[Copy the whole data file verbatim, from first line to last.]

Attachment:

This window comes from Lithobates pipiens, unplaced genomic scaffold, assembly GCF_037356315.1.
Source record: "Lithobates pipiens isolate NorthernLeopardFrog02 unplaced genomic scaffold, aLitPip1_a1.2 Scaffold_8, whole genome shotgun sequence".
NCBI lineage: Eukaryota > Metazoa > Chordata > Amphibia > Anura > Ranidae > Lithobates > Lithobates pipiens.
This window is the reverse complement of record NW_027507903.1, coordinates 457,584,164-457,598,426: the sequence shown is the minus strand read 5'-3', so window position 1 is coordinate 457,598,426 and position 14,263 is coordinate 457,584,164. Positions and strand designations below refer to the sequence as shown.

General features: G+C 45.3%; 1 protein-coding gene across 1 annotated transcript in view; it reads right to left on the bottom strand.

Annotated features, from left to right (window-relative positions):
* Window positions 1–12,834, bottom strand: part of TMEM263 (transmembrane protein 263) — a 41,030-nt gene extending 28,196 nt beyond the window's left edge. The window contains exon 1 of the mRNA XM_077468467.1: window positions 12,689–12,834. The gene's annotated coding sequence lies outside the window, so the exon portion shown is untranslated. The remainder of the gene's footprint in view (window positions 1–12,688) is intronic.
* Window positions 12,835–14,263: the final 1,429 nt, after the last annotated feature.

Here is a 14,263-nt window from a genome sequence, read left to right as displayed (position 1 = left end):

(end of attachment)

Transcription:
This window comes from Lithobates pipiens, unplaced genomic scaffold, assembly GCF_037356315.1.
Source record: "Lithobates pipiens isolate NorthernLeopardFrog02 unplaced genomic scaffold, aLitPip1_a1.2 Scaffold_8, whole genome shotgun sequence".
NCBI lineage: Eukaryota > Metazoa > Chordata > Amphibia > Anura > Ranidae > Lithobates > Lithobates pipiens.
This window is the reverse complement of record NW_027507903.1, coordinates 457,584,164-457,598,426: the sequence shown is the minus strand read 5'-3', so window position 1 is coordinate 457,598,426 and position 14,263 is coordinate 457,584,164. Positions and strand designations below refer to the sequence as shown.

General features: G+C 45.3%; 1 protein-coding gene across 1 annotated transcript in view; it reads right to left on the bottom strand.

Annotated features, from left to right (window-relative positions):
* Window positions 1–12,834, bottom strand: part of TMEM263 (transmembrane protein 263) — a 41,030-nt gene extending 28,196 nt beyond the window's left edge. The window contains exon 1 of the mRNA XM_077468467.1: window positions 12,689–12,834. The gene's annotated coding sequence lies outside the window, so the exon portion shown is untranslated. The remainder of the gene's footprint in view (window positions 1–12,688) is intronic.
* Window positions 12,835–14,263: the final 1,429 nt, after the last annotated feature.

Here is a 14,263-nt window from a genome sequence, read left to right as displayed (position 1 = left end):